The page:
Alan Turing Centenary, Part 2

As one might expect, the BBC News site has a number of articles related to the Alan Turing Centenary.  In particular, it has been publishing  a series of essays on Turing’s life and work.   I have tried to give a brief overview of these below.  (The essays are set up as separate pages, but there is a set of links to all of them at the top of each article.)

The first essay, on “Turing’s Genius”, is by Google’s Vint Cerf, who I have mentioned before in connection with the ACM’s participation in the Turing Centenary, and who is a recipient of the ACM’s Turing Award.  (As he mentions in his essay, he also, coincidentally, shares a birthday with Turing: June 23.)  He discusses the many ways in which Turing’s original work relates to the technological world we all take for granted today.

The second essay, by Prof. Jack Copeland, University of Canterbury, Christchurch, New Zealand, relates Turing’s involvement in code-breaking at the Government Code and Cypher School at Bletchley Park (also called Station X).  It mentions Turing’s personal contribution to breaking the naval version of the German Enigma encryption system, and the Lorenz cipher.   These mathematical, cryptanalytic contributions would have been impressive; but Turing also made an enormous contribution to the work of turning Station X into what was, in effect, the world’s first code-breaking factory.  He helped develop the bombes, electro-mechanical computers used to break Enigma messages on a production basis, and the Tunny machine, used for the Lorenz cipher.   (A project to reconstruct a Tunny machine is underway.)  As in many aspects of wartime intelligence, time was of the essence.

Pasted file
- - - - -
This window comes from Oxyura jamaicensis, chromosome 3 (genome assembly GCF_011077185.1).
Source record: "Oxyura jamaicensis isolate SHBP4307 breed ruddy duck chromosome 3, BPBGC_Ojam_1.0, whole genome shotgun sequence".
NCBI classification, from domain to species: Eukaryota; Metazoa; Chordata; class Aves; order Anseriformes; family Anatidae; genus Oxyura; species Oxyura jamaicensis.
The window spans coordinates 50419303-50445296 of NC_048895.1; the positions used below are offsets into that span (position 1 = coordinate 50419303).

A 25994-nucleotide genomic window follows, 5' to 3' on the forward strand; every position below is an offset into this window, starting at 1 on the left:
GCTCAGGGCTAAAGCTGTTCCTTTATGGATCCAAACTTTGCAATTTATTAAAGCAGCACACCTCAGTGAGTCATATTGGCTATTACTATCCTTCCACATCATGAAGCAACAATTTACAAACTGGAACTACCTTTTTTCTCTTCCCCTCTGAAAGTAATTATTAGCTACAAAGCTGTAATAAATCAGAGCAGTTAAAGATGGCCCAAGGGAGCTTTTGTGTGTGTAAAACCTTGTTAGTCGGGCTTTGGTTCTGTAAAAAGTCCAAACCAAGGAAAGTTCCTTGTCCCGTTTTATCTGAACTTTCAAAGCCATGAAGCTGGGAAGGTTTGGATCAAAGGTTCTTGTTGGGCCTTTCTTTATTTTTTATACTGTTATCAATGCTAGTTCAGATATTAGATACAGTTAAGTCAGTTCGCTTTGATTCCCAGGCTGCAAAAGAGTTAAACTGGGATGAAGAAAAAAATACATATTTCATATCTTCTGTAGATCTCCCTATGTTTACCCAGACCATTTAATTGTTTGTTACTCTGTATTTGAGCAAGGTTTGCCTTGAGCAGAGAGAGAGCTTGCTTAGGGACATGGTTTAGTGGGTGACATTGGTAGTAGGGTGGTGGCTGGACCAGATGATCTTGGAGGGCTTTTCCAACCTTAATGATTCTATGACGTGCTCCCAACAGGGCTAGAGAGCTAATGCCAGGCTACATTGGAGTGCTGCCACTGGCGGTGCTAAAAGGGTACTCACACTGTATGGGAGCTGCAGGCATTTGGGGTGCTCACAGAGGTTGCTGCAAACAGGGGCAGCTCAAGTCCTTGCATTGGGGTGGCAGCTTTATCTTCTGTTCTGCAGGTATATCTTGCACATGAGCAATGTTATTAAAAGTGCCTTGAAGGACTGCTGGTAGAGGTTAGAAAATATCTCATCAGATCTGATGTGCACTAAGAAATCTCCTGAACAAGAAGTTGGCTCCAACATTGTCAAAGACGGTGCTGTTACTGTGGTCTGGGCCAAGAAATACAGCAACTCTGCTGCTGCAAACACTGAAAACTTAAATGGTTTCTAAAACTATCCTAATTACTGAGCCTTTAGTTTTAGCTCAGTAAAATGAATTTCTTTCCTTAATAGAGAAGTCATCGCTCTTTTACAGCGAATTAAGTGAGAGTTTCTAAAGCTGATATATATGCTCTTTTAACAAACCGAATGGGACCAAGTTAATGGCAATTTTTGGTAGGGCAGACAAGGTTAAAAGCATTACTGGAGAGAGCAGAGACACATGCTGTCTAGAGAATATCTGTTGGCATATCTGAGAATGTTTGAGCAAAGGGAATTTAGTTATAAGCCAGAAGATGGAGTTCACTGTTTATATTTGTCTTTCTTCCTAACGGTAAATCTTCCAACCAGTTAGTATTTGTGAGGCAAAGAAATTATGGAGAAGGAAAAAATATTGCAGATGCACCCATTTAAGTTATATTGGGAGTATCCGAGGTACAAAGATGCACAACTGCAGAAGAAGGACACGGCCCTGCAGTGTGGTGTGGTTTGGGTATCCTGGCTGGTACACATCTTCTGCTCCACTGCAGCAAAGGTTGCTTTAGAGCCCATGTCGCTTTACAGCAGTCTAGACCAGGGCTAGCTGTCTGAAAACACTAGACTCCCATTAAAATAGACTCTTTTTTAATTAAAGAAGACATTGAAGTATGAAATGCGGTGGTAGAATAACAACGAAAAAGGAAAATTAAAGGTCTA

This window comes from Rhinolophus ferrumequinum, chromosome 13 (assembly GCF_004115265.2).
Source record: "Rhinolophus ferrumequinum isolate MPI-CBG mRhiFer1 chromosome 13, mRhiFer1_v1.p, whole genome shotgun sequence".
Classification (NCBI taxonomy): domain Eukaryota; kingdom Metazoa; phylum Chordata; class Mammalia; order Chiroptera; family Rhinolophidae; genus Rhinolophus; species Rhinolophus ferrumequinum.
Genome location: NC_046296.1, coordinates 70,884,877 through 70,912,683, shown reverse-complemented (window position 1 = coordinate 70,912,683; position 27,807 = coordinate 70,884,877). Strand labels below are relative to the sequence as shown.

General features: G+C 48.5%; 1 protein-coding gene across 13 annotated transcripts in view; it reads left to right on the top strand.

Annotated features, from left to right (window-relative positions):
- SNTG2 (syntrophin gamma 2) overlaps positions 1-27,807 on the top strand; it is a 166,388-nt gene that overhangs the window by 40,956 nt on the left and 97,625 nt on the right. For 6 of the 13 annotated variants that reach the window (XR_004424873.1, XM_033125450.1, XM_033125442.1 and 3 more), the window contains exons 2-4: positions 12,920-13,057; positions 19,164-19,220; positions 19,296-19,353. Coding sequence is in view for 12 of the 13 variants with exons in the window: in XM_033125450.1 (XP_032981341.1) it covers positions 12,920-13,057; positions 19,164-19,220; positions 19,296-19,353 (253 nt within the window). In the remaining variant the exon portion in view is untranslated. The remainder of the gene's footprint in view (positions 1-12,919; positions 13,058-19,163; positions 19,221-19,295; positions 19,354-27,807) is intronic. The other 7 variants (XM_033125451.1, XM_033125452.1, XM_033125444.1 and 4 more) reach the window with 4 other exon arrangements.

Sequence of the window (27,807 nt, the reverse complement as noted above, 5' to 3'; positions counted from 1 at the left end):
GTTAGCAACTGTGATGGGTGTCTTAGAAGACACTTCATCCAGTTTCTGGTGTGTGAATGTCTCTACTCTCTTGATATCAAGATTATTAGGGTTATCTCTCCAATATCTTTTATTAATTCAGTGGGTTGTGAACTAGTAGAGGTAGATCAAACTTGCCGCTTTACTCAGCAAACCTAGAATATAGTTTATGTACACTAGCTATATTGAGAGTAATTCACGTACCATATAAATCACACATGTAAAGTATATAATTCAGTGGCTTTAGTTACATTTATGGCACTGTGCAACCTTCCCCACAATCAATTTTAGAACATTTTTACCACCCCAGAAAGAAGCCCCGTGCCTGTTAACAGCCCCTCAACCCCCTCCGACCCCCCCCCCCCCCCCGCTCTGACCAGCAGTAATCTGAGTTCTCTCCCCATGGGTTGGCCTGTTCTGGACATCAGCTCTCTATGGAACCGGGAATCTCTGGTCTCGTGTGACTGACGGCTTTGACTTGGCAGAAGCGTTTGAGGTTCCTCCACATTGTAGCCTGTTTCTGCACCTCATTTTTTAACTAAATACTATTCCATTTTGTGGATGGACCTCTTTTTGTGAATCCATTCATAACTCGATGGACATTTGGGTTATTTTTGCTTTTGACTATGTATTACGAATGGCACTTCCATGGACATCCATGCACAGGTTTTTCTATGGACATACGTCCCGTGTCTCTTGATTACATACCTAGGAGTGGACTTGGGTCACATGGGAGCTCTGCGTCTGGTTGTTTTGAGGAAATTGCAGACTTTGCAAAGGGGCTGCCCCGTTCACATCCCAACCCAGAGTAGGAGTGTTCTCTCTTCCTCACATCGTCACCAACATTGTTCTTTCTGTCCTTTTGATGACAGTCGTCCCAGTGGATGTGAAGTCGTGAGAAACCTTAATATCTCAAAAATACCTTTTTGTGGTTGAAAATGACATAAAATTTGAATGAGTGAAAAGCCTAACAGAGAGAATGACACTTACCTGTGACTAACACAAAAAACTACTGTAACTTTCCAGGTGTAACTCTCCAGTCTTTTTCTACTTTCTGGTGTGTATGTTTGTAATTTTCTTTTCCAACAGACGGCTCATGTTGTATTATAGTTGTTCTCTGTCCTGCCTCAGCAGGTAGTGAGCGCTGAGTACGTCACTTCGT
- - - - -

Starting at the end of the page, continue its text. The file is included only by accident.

The faster the messages could be broken, the fresher the intelligence that they contained, and on at least one occasion an intercepted Enigma message’s English translation was being read at the British Admiralty less than 15 minutes after the Germans had transmitted it.

The third essay, “Alan Turing: The Father of Computing?”, is by Prof. Simon Lavington, author of Alan Turing and His Contemporaries: Building the World’s First Computers.   He observes that Turing’s ideas were not always terribly influential in some of the early computer  implementations.

It was not until the late 1960s, at a time when computer scientists had started to consider whether programs could be proved correct, that On Computable Numbers came to be widely regarded as the seminal paper in the theory of computation.

On Computable Numbers, with an Application to the Entscheidungsproblem [PDF], Turing’s paper, proved nonetheless to be of immense importance.  In it, Turing laid out, for the first time as far as I know, the  idea of a theoretical machine that, as demonstrated in his mathematical analysis, could solve any solvable problem.

The fourth essay, by Prof. Noel Sharkey of the University of Sheffield, discusses the Turing Test, proposed by Turing in his 1950 paper, Computing Machinery and Intelligence.  That paper begins with a statement of the fundamental problem:

I propose to consider the question, ‘Can machines think ?’  This should begin with definitions of the meaning of the terms ‘machine ‘ and ‘ think ‘.

Turing’s paper was provocative, in part, because he realized how woolly the question, “Can machines think?”, really is   There are ongoing discussions of whether the test that Turing proposed is the right one, but it does have the considerable virtue of being realizable in practice.

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